As more and more states have declared a state of emergency in view of the COVID-19 outbreak, employers across the United States have begun to make various inquiries regarding the rights of employees who test positive for the COVID-19 virus. Because a positive COVID-19 test is considered to be confidential medical information, employers cannot share information regarding the results of such a test. Accordingly, employers must walk a fine line in order to comply with both the Americans with Disabilities Act (“ADA”) and the Occupational Safety and Health Administration’s (“OSHA”) general duty clause. Together they prohibit an employer from sharing information regarding the test results of an employee who tests positive for the COVID-19 virus while also ensuring that the employee does not pose a risk to the health and safety of others.
What information is needed when an employee tests positive?
The employer must take immediate steps to identify the scope of risk in the workplace by requesting certain information from the employee who tested positive for COVID-19 (the Affected Employee). Ask the Affected Employee to provide a list of employees or other work-related third parties with whom the Affected Employee came into “close contact” during the 14-day period prior to the positive test (the Incubation Period).
The CDC generally defines “close contact” as being within approximately six (6) feet of someone for at least fifteen (15) minutes, or having direct contact with infectious secretions from someone with a COVID-19 case (e.g., being coughed on). The employer should also request that the Affected Employee identify all areas within the workplace where he or she was physically present during the incubation period, which is generally estimated as approximately fourteen (14) days.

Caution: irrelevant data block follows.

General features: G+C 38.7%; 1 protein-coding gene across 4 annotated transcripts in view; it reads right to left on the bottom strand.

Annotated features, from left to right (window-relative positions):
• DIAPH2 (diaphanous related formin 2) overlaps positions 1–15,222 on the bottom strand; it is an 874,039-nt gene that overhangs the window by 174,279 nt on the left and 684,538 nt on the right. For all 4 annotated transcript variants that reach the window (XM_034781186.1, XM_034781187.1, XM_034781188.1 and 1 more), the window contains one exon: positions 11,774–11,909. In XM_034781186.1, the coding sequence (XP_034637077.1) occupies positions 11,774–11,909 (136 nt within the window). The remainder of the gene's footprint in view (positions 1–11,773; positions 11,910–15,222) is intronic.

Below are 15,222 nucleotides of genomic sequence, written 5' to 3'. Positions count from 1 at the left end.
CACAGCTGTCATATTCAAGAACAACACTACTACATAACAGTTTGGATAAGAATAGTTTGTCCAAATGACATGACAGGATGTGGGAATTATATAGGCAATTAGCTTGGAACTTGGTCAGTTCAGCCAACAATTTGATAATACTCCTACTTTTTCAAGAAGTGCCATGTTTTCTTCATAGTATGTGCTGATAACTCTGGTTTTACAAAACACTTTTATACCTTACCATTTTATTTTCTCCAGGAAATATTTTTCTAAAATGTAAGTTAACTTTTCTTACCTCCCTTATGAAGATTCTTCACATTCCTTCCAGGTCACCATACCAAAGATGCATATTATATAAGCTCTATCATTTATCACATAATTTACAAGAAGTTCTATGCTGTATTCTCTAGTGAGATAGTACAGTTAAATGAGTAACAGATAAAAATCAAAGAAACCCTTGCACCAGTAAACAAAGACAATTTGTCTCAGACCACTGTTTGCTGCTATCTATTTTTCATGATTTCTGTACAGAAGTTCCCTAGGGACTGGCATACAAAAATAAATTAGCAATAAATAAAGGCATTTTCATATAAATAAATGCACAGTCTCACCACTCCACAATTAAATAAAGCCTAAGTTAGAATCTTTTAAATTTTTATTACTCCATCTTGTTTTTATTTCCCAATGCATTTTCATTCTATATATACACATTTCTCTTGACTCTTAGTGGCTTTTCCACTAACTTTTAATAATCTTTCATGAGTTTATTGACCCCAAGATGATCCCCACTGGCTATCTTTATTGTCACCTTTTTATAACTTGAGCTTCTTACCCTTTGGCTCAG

What to Communicate to the Team
Federal law (Americans with Disabilities Act) requires employers to keep a worker’s medical condition private and not to disclose the identity of a person with a disability. The law, however, provides an exception that allows an employer to disclose limited information about a person with a disability to individuals who need that information to perform their job.
In this case, the employer should contact all the affected employees without revealing the identity of the affected employee.The employer may reveal when the affected employee was last in the workplace so that the co-workers may have a sense of how long to watch for symptoms.
Depending on the size of the employer and the logistics involved, the employer should consider issuing a general notice to its workforce that an employee has tested positive for COVID-19. The notice should reassure employees that, unless they have been specifically notified, that they have not come into close contact with the Affected Employee or shared a workspace
What to Disclose to 3rd Parties
When a business has an employee with a CVID-19 diagnosis, the business can choose to notify certain 3rd parties. Depending on the nature of the business, these notifications may include: customers, clients, vendors, employees, or any combination of the above. While not required by law, providing notice can help safeguard others and demonstrate your level of transparency.
The exception to this is if the Affected Employee is from a staffing agency or a contractor. The ADA does not allow the employer to share the name or medical information to 3rd parties.